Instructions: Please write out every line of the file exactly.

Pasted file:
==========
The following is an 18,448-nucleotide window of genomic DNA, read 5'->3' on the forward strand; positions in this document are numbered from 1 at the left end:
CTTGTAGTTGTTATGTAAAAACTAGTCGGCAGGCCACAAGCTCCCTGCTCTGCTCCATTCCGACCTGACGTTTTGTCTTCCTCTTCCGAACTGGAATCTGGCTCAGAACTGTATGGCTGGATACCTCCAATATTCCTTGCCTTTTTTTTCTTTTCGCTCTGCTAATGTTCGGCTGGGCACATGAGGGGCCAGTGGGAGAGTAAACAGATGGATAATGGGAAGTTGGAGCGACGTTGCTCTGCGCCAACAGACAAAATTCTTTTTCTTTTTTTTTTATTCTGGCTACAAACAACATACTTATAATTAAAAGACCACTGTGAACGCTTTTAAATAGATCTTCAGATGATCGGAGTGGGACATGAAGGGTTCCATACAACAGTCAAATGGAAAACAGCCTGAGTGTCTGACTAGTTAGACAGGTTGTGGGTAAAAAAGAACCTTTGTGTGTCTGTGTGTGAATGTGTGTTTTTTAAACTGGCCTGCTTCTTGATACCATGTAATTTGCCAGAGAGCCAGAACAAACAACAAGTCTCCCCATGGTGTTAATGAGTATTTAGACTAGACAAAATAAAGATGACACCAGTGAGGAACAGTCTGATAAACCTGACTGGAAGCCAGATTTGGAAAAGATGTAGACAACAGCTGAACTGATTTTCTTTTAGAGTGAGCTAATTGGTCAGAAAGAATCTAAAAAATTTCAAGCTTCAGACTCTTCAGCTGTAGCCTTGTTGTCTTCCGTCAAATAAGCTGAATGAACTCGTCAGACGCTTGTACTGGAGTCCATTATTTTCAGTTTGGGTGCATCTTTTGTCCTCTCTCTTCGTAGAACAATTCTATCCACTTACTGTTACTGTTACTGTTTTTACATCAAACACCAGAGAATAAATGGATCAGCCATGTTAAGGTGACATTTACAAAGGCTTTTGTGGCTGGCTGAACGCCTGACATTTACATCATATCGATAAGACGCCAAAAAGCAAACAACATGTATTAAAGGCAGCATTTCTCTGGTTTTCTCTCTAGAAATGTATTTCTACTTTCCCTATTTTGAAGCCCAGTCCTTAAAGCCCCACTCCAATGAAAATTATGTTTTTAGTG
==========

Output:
The following is an 18,448-nucleotide window of genomic DNA, read 5'->3' on the forward strand; positions in this document are numbered from 1 at the left end:
CTTGTAGTTGTTATGTAAAAACTAGTCGGCAGGCCACAAGCTCCCTGCTCTGCTCCATTCCGACCTGACGTTTTGTCTTCCTCTTCCGAACTGGAATCTGGCTCAGAACTGTATGGCTGGATACCTCCAATATTCCTTGCCTTTTTTTTCTTTTCGCTCTGCTAATGTTCGGCTGGGCACATGAGGGGCCAGTGGGAGAGTAAACAGATGGATAATGGGAAGTTGGAGCGACGTTGCTCTGCGCCAACAGACAAAATTCTTTTTCTTTTTTTTTTATTCTGGCTACAAACAACATACTTATAATTAAAAGACCACTGTGAACGCTTTTAAATAGATCTTCAGATGATCGGAGTGGGACATGAAGGGTTCCATACAACAGTCAAATGGAAAACAGCCTGAGTGTCTGACTAGTTAGACAGGTTGTGGGTAAAAAAGAACCTTTGTGTGTCTGTGTGTGAATGTGTGTTTTTTAAACTGGCCTGCTTCTTGATACCATGTAATTTGCCAGAGAGCCAGAACAAACAACAAGTCTCCCCATGGTGTTAATGAGTATTTAGACTAGACAAAATAAAGATGACACCAGTGAGGAACAGTCTGATAAACCTGACTGGAAGCCAGATTTGGAAAAGATGTAGACAACAGCTGAACTGATTTTCTTTTAGAGTGAGCTAATTGGTCAGAAAGAATCTAAAAAATTTCAAGCTTCAGACTCTTCAGCTGTAGCCTTGTTGTCTTCCGTCAAATAAGCTGAATGAACTCGTCAGACGCTTGTACTGGAGTCCATTATTTTCAGTTTGGGTGCATCTTTTGTCCTCTCTCTTCGTAGAACAATTCTATCCACTTACTGTTACTGTTACTGTTTTTACATCAAACACCAGAGAATAAATGGATCAGCCATGTTAAGGTGACATTTACAAAGGCTTTTGTGGCTGGCTGAACGCCTGACATTTACATCATATCGATAAGACGCCAAAAAGCAAACAACATGTATTAAAGGCAGCATTTCTCTGGTTTTCTCTCTAGAAATGTATTTCTACTTTCCCTATTTTGAAGCCCAGTCCTTAAAGCCCCACTCCAATGAAAATTATGTTTTTAGTG